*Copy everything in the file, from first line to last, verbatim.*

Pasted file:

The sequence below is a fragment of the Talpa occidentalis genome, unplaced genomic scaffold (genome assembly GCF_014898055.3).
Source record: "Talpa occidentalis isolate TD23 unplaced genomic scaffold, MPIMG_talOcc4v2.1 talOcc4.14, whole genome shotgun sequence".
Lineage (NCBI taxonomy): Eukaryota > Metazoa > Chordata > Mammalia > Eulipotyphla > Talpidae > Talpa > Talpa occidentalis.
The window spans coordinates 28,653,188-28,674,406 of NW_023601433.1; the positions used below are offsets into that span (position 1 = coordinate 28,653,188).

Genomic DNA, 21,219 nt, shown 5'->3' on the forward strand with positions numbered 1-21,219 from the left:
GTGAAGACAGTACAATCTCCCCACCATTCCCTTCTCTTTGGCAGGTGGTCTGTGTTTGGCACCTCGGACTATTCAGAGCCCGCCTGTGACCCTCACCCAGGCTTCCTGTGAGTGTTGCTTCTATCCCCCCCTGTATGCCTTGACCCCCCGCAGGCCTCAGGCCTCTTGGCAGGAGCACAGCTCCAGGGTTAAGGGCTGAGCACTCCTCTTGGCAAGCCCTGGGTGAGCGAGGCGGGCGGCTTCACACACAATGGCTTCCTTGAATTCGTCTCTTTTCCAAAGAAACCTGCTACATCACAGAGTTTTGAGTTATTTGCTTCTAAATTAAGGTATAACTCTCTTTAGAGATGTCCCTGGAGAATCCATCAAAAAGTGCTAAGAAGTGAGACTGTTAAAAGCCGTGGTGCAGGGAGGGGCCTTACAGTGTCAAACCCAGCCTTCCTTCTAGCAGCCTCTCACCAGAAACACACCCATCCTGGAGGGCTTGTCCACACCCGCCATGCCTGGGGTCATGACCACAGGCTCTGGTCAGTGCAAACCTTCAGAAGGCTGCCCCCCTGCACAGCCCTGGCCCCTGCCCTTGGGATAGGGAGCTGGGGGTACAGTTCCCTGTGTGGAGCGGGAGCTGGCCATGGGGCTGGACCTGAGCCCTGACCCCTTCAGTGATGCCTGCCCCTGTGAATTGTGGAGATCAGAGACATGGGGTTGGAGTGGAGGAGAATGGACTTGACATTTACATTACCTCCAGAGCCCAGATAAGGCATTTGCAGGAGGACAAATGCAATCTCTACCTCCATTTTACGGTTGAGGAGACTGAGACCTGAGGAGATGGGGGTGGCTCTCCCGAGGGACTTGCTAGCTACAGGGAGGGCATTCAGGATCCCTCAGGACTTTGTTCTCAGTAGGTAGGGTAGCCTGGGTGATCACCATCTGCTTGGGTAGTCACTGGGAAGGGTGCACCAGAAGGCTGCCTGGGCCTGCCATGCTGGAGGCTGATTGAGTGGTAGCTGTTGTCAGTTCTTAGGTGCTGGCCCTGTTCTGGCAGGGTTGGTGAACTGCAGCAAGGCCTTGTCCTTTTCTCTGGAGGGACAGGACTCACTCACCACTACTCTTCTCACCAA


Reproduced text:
The sequence below is a fragment of the Talpa occidentalis genome, unplaced genomic scaffold (genome assembly GCF_014898055.3).
Source record: "Talpa occidentalis isolate TD23 unplaced genomic scaffold, MPIMG_talOcc4v2.1 talOcc4.14, whole genome shotgun sequence".
Lineage (NCBI taxonomy): Eukaryota > Metazoa > Chordata > Mammalia > Eulipotyphla > Talpidae > Talpa > Talpa occidentalis.
The window spans coordinates 28,653,188-28,674,406 of NW_023601433.1; the positions used below are offsets into that span (position 1 = coordinate 28,653,188).

Genomic DNA, 21,219 nt, shown 5'->3' on the forward strand with positions numbered 1-21,219 from the left:
GTGAAGACAGTACAATCTCCCCACCATTCCCTTCTCTTTGGCAGGTGGTCTGTGTTTGGCACCTCGGACTATTCAGAGCCCGCCTGTGACCCTCACCCAGGCTTCCTGTGAGTGTTGCTTCTATCCCCCCCTGTATGCCTTGACCCCCCGCAGGCCTCAGGCCTCTTGGCAGGAGCACAGCTCCAGGGTTAAGGGCTGAGCACTCCTCTTGGCAAGCCCTGGGTGAGCGAGGCGGGCGGCTTCACACACAATGGCTTCCTTGAATTCGTCTCTTTTCCAAAGAAACCTGCTACATCACAGAGTTTTGAGTTATTTGCTTCTAAATTAAGGTATAACTCTCTTTAGAGATGTCCCTGGAGAATCCATCAAAAAGTGCTAAGAAGTGAGACTGTTAAAAGCCGTGGTGCAGGGAGGGGCCTTACAGTGTCAAACCCAGCCTTCCTTCTAGCAGCCTCTCACCAGAAACACACCCATCCTGGAGGGCTTGTCCACACCCGCCATGCCTGGGGTCATGACCACAGGCTCTGGTCAGTGCAAACCTTCAGAAGGCTGCCCCCCTGCACAGCCCTGGCCCCTGCCCTTGGGATAGGGAGCTGGGGGTACAGTTCCCTGTGTGGAGCGGGAGCTGGCCATGGGGCTGGACCTGAGCCCTGACCCCTTCAGTGATGCCTGCCCCTGTGAATTGTGGAGATCAGAGACATGGGGTTGGAGTGGAGGAGAATGGACTTGACATTTACATTACCTCCAGAGCCCAGATAAGGCATTTGCAGGAGGACAAATGCAATCTCTACCTCCATTTTACGGTTGAGGAGACTGAGACCTGAGGAGATGGGGGTGGCTCTCCCGAGGGACTTGCTAGCTACAGGGAGGGCATTCAGGATCCCTCAGGACTTTGTTCTCAGTAGGTAGGGTAGCCTGGGTGATCACCATCTGCTTGGGTAGTCACTGGGAAGGGTGCACCAGAAGGCTGCCTGGGCCTGCCATGCTGGAGGCTGATTGAGTGGTAGCTGTTGTCAGTTCTTAGGTGCTGGCCCTGTTCTGGCAGGGTTGGTGAACTGCAGCAAGGCCTTGTCCTTTTCTCTGGAGGGACAGGACTCACTCACCACTACTCTTCTCACCAA